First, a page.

Generally, supportive housing projects require higher LTV ratios (for example, 120 percent on average) than other affordable housing projects (80 percent to 100 percent LTV), because supportive housing sponsors often have limited collateral. Based on CSH’s very low default rate of less than 1 percent since 1992, we have not found the higher LTV to result in riskier loans.

When it comes to mitigating risk, CSH has pioneered a successful model. We develop long-standing relationships with prospective borrowers to help them plan supportive housing projects that are well-positioned with long-term financing from government and other sources. CSH provides extensive training and technical assistance to review project plans, and offers grants to build organizational capacity. CSH also maintains close ties with government funders in many parts of the country and has experience in helping prospective borrowers qualify for government support.

In addition, CSH offers Project Initiation Loans (PIL), a unique loan product designed to fund early-stage predevelopment and planning work. Capped at $50,000, PILs support robust planning and due diligence, including site and feasibility assessments. The result: stronger projects that are better positioned to repay larger property acquisition and predevelopment loans using permanent financing sources.

For more information, contact Brigitt Jandreau-Smith at or visit

Case Study: Venice Community Housing 

In 2009, the Corporation for Supportive Housing (CSH) originated a $3 million acquisition and predevelopment loan for Venice Community Housing. The loan funded the purchase and rehabilitation of Horizon Apartments,a 20-unit supportive housing project in the Venice neighborhood of Los Angeles, Calif. CSH’s Los Angeles Supportive Housing Loan Fund was the source of this financing. This fund is supported by government agencies and banks, including HSBC Bank, U.S. Trust, and U.S. Bank. The total development cost for Venice Community Housing was $5.375 million.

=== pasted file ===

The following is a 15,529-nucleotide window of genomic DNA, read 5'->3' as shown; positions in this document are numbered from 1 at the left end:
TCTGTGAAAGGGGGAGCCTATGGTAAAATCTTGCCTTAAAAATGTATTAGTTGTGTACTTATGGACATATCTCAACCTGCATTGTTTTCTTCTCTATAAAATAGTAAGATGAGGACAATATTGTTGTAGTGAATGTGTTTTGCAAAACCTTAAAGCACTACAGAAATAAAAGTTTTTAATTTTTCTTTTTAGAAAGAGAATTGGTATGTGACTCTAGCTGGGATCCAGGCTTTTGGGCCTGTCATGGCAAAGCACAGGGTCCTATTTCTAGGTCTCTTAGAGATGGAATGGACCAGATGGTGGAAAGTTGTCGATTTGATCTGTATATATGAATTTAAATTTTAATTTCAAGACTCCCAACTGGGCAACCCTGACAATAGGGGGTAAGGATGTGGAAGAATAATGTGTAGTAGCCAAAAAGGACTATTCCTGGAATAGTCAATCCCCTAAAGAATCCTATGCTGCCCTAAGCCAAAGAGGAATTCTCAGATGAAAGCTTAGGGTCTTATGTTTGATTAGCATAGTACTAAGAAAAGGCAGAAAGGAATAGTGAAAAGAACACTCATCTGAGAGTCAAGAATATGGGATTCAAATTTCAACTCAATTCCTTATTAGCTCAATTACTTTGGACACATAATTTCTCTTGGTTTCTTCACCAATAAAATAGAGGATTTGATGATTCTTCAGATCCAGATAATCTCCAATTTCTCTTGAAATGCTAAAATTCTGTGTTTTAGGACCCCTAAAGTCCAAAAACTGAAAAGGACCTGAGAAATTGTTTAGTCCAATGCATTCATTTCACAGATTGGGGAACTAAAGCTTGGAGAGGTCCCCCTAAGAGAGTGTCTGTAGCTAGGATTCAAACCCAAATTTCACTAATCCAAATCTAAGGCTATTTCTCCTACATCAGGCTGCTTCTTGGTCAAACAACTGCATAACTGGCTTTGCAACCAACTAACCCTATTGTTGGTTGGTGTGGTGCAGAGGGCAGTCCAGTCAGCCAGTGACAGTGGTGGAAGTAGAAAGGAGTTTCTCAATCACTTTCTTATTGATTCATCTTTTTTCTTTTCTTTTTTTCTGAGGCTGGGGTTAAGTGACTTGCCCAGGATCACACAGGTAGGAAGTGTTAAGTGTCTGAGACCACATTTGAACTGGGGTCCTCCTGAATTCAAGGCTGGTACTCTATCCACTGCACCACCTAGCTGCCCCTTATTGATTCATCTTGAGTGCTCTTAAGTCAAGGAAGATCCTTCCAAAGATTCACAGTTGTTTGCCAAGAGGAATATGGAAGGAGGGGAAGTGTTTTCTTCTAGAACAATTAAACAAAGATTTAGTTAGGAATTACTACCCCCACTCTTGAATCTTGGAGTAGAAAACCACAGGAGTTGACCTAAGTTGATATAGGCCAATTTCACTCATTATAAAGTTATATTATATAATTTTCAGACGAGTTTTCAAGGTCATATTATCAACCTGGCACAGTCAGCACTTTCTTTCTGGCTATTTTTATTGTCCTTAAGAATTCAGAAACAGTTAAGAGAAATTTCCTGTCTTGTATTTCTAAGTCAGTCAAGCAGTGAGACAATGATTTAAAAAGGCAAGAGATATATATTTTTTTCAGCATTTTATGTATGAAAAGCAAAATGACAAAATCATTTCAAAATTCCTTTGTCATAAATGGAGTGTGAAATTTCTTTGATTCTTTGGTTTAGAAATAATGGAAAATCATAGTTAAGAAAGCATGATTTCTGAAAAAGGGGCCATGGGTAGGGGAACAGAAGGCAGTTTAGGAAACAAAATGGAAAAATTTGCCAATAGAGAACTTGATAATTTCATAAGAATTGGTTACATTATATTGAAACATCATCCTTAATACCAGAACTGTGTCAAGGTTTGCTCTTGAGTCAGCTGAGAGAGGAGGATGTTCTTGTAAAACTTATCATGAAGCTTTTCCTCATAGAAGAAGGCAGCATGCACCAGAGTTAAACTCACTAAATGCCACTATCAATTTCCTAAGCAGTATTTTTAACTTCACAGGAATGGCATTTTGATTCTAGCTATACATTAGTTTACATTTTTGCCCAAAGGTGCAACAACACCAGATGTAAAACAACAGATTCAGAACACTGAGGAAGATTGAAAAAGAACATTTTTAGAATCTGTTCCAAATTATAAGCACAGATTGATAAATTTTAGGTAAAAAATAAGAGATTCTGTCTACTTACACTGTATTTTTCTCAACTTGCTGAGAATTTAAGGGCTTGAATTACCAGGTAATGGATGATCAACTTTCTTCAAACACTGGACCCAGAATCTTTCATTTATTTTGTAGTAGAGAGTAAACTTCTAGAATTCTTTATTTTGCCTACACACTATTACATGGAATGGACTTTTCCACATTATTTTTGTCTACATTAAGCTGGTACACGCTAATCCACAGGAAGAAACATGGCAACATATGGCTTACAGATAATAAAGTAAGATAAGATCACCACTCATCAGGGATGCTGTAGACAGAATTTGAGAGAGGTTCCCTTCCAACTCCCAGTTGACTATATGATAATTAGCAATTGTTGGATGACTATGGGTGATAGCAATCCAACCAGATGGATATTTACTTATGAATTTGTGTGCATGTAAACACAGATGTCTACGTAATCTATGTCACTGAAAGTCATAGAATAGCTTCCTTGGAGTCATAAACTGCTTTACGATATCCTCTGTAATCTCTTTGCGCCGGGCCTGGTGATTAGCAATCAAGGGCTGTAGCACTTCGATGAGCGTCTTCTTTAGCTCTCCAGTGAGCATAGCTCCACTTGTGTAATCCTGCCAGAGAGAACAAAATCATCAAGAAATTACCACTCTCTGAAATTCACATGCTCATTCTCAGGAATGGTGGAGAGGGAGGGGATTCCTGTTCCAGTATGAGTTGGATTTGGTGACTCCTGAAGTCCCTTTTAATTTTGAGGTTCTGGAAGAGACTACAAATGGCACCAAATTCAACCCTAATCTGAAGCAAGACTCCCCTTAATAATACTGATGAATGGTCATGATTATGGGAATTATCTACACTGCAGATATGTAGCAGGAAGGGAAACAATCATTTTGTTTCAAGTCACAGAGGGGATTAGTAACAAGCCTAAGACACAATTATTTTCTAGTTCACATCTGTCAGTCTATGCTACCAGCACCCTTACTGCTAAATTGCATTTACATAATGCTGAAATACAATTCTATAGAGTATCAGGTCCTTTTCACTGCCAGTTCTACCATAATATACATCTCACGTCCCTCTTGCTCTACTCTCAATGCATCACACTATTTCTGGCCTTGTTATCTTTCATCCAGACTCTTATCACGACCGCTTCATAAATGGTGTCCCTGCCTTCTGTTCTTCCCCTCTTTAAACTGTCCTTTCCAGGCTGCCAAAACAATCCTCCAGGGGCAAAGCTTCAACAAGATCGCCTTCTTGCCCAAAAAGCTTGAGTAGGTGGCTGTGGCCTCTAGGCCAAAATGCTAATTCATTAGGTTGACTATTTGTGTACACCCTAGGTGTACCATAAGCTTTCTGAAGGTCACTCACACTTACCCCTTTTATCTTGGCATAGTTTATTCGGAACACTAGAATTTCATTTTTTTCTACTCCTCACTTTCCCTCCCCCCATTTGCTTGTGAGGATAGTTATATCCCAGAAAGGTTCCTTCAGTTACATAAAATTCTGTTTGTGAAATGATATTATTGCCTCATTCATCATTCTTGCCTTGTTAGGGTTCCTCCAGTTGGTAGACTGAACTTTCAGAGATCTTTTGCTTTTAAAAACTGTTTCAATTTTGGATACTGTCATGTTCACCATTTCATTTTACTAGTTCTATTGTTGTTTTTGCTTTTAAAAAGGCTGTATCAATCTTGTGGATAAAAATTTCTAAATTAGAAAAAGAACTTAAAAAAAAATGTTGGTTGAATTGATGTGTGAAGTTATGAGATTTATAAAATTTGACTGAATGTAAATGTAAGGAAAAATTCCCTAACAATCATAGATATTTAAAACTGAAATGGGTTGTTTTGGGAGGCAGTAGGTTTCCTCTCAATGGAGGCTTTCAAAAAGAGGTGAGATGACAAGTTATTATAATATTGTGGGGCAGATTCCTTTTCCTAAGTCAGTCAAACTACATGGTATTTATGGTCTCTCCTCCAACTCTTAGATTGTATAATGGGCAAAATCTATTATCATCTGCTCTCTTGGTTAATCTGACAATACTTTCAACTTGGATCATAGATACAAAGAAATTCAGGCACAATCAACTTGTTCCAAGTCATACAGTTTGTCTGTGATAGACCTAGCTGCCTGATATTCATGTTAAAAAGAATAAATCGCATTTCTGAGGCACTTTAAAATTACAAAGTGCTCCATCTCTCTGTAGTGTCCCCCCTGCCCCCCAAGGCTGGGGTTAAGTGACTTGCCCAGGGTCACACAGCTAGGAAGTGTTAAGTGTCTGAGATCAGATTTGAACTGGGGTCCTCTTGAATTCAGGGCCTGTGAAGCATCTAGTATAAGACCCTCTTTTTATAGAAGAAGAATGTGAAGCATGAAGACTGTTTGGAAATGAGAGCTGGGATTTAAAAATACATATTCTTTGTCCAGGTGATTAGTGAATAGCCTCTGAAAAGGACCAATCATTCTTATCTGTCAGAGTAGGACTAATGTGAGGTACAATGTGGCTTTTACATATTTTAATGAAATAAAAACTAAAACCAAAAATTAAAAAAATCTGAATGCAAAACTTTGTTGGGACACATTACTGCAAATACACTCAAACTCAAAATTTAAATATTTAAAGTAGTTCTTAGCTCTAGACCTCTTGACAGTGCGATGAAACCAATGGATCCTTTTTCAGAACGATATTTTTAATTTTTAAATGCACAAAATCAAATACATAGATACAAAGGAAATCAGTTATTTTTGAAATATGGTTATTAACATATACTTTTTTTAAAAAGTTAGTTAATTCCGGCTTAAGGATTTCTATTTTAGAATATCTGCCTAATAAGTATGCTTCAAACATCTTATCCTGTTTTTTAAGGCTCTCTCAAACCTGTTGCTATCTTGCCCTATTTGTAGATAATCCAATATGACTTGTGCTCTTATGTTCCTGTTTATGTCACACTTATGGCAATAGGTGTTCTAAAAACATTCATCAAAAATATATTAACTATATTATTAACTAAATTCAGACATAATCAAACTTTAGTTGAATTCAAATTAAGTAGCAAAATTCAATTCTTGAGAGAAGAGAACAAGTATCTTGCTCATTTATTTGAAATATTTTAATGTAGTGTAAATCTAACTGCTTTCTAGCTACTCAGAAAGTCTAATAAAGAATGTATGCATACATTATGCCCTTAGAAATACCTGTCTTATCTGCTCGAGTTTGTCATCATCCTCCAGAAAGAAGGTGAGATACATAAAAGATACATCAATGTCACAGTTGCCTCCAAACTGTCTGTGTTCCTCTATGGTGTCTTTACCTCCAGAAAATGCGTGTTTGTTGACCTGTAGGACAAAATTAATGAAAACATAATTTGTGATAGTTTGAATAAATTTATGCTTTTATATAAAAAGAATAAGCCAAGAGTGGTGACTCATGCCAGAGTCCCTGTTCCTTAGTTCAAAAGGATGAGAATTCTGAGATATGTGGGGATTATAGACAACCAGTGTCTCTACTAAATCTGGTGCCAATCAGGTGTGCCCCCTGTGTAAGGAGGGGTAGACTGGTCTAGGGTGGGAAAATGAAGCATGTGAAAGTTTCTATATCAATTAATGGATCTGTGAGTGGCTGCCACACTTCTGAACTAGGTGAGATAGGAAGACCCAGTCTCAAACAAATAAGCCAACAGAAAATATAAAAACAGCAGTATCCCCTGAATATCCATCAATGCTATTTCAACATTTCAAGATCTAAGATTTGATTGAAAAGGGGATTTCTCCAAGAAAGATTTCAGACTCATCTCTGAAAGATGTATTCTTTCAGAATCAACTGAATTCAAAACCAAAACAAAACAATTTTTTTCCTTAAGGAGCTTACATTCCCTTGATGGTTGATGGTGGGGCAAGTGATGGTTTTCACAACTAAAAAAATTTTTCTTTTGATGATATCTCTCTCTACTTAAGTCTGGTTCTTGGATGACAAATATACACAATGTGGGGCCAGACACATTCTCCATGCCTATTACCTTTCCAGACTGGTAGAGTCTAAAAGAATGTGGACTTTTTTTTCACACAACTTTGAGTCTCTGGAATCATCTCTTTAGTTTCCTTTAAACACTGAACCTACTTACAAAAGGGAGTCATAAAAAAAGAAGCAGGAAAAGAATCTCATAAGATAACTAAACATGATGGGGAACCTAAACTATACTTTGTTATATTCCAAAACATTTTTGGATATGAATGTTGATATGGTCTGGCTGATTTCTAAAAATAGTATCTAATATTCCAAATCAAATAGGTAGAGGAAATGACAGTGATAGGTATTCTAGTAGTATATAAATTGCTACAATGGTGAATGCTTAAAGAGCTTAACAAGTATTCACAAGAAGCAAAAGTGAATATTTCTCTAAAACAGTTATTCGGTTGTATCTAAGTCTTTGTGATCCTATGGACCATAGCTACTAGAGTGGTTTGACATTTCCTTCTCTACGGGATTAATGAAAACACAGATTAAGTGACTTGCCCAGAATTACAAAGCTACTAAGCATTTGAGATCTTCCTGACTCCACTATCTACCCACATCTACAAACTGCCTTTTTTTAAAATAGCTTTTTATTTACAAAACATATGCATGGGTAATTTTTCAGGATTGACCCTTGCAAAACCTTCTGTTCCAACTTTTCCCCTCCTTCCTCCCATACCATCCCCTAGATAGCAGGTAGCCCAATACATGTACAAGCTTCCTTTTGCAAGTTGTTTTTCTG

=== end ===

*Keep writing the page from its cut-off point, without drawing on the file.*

Table 2: Venice Community Housing Project Pro Forma

Redevelopment and acquisition (bridge) financingAmountPercent of total
CSH’s Los Angeles Supportive Housing Loan Fund
Permanent financingAmountPercent of total
Governor’s Homeless Initiative loan, California
Mental Health Services Act loan, California
Venice Affordable Housing Trust Fund
Public and private grants
Uses of financingAmountPercent of total
Developer’s fee
Soft costs

Foreclosed and Abandoned Properties: Resources for Supportive Housing  

Holly Denniston, Senior Program Manager, Corporation for Supportive Housing